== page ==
Persistent Identifierhttp://hdl.handle.net/10722/233332

 

DC FieldValueLanguage
dc.contributor.authorChu, CL-
dc.date.accessioned2016-09-20T05:36:08Z-
dc.date.available2016-09-20T05:36:08Z-
dc.date.issued2016-
dc.identifier.citationEnvisioning Urban Past: Heritage and Emergent Activism in Postcolonial Macau and Hong Kong. In Tim Bunnell & Daniel P.S. Goh (Eds.), Urban Asias: Essays on Futurity Past and Present. Berlin: Jovis-
dc.identifier.urihttp://hdl.handle.net/10722/233332-
dc.description.abstractThis study aims to contribute to the discussion of urban futures in Asia by examining heritage conservation as a specific kind of future-oriented urban intervention through which different social actors contest to reshape the forms of cities. More specifically, it explores these dynamics in Macau and Hong Kong, two postcolonial city-states that have seen a rapid rise of social activism centering on heritage protection in recent years. While many commentators have already explained that these phenomena are effects of historical ruptures that drive citizens to search for a postcolonial identity, less attention has been paid to how particular moral claims about heritage have been mobilised in ongoing conservation campaigns. I argue that these activities can be interpreted as what Aihwa Ong called “worlding practices,” which refer to the ways in which different social actors seek to reinvent the urban future by drawing on local and global discourses. The concept of worlding is useful because it directs attention not only to the roles of multiple constituencies in urban remaking, but also to the divergent motivations and affect of belonging that were shaped by specific historical experiences. The challenge is to elucidate how existing discourses about the city and its people are being reworked in conservation projects as they interact with the postcolonial politics of identities and ongoing urban development. This chapter, which belongs to a more extensive study of conservation practices in East Asia, posits three main arguments. The first is that despite concerted calls to protect local heritage and cultures in face of accelerating globalisation, people with different social backgrounds do not support heritage campaigns for the same reason. These are reflected in the many conversations I had with local residents in Hong Kong and Macau that are keen to underscore their possessive relationship to the city against those of others. Second, a closer examination of the narratives in conservation projects suggests that the presumed divide between “official” and “unofficial heritage” is far from clear, as not only do government officials and heritage activists tend to deploy similar rationalities in their causes, some also tend to maintain a close relationship with each other. This is especially apparent in Macau, where many activist organisations rely on government sponsorship under a colonial-era patronage governing system. Third, the comparison of Macau and Hong Kong shows that their very different forms of “colonial heritage” have continued to serve as key references for the construction of cultural imaginaries of the past. At the same time, the growing desire for building a more open and democratic society amidst economic and political integration with China has helped galvanised alternate visions of the future that are increasingly shared by citizenries in both territories.-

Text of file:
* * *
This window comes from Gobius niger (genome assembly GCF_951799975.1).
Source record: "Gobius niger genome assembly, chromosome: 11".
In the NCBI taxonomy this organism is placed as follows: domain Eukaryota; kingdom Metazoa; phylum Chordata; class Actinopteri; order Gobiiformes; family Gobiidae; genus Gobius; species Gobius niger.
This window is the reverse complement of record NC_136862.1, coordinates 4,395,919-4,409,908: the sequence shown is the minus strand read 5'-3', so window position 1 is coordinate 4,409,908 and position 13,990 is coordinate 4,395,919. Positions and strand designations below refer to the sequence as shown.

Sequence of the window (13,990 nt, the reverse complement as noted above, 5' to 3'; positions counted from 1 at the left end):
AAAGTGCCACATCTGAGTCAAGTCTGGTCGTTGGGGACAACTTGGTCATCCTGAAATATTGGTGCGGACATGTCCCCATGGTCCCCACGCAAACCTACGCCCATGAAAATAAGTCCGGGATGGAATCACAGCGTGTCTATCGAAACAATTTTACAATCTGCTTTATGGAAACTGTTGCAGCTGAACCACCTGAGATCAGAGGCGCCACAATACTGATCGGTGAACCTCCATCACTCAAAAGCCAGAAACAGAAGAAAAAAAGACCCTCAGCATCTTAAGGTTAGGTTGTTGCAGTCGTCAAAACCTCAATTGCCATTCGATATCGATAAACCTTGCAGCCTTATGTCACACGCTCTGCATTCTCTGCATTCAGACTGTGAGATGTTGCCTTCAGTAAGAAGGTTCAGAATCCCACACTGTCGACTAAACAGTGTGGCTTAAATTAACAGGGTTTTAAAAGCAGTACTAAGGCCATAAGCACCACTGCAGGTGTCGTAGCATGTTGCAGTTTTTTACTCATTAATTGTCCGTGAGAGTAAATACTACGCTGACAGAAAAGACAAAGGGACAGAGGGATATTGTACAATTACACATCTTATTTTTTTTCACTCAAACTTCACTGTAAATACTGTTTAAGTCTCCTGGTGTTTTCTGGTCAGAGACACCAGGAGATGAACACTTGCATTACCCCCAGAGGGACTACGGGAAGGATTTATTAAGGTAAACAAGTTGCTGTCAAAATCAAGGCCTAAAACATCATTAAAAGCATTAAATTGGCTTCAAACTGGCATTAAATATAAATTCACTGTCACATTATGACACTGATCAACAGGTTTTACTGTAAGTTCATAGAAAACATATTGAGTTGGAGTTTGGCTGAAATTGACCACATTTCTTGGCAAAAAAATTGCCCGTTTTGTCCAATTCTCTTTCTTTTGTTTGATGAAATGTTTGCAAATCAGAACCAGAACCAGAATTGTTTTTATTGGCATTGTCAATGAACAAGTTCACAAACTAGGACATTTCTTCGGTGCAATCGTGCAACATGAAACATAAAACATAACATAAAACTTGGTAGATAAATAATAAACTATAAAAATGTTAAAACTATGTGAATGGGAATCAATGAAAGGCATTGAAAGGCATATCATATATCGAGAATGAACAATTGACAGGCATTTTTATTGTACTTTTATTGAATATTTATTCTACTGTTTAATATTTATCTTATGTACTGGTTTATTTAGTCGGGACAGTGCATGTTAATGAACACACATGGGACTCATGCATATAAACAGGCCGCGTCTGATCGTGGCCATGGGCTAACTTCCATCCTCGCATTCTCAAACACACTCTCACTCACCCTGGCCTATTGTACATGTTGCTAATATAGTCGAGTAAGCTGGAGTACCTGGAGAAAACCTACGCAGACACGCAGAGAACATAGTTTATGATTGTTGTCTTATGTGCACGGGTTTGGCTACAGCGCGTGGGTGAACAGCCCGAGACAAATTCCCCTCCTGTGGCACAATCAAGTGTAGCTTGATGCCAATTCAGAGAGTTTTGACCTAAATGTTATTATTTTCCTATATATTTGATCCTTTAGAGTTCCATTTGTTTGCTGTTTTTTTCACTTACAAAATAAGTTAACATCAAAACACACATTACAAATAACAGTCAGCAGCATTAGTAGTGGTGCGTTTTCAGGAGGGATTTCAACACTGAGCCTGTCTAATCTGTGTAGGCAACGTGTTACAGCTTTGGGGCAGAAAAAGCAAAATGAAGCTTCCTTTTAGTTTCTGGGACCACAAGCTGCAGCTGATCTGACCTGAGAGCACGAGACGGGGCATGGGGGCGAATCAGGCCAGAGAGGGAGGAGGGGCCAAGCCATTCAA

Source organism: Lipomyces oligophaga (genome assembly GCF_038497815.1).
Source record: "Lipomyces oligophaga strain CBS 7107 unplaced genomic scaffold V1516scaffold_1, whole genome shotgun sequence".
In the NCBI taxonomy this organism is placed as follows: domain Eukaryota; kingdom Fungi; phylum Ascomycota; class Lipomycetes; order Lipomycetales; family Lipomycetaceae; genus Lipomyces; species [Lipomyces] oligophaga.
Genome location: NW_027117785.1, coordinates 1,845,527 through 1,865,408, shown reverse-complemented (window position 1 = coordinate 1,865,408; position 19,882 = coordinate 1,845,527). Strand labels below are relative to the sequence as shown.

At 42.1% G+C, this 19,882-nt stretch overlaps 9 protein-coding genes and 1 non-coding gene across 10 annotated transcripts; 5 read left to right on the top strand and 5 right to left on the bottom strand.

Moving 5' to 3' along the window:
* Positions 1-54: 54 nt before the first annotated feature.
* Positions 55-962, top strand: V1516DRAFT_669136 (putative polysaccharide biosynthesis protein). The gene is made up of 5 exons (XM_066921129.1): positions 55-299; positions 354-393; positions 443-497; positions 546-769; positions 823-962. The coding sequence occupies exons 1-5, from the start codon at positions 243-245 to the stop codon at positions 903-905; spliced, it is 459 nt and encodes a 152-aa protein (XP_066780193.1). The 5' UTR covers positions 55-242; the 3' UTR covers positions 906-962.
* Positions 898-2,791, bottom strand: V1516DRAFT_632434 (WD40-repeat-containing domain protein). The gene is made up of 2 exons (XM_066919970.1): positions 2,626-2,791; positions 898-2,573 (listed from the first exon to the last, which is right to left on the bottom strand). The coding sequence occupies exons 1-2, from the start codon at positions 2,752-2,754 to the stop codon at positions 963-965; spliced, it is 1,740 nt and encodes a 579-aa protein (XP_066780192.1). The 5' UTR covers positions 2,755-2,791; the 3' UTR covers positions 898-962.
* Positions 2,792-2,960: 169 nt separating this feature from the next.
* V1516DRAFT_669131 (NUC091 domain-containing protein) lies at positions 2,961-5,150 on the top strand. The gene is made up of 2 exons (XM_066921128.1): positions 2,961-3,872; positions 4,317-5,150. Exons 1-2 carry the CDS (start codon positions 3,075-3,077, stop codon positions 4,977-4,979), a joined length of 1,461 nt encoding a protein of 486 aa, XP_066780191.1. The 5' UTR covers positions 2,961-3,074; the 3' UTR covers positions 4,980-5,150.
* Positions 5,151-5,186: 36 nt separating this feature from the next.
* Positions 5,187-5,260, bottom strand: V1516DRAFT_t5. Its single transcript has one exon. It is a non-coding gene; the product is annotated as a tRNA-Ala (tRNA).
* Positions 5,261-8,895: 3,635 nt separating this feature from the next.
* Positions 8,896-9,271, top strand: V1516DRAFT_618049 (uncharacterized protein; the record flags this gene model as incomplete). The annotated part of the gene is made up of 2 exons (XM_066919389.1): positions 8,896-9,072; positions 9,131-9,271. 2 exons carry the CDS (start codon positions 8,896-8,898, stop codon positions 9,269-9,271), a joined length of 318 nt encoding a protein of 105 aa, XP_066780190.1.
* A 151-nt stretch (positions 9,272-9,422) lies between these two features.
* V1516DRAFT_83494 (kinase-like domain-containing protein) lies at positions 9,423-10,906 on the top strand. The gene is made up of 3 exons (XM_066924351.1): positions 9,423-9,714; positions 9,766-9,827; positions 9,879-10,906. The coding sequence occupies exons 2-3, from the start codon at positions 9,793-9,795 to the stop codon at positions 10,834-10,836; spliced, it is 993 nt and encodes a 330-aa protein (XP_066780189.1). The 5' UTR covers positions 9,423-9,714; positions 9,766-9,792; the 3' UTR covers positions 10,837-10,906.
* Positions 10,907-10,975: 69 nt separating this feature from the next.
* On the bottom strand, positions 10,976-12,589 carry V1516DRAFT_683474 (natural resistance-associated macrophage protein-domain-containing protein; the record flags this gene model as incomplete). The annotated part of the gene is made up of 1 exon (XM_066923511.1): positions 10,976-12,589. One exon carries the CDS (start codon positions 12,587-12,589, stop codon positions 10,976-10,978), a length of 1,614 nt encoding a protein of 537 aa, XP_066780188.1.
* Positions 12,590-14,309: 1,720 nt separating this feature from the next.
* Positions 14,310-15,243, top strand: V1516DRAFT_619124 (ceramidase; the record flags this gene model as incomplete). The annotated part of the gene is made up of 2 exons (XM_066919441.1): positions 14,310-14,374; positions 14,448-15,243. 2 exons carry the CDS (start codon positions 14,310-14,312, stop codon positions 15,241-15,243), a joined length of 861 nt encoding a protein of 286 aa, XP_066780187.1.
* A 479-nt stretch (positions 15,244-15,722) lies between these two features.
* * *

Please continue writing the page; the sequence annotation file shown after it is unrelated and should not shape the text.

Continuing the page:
dc.languageeng-
dc.publisherJovis-
dc.relation.ispartofUrban Asias: Essays on Futurity Past and Present-
dc.titleEnvisioning Urban Past: Heritage and Emergent Activism in Postcolonial Macau and Hong Kong-
dc.typeBook_Chapter-
dc.identifier.emailChu, CL: clchu@hku.hk-
dc.identifier.authorityChu, CL=rp01708-
dc.identifier.hkuros263976-
dc.publisher.placeBerlin-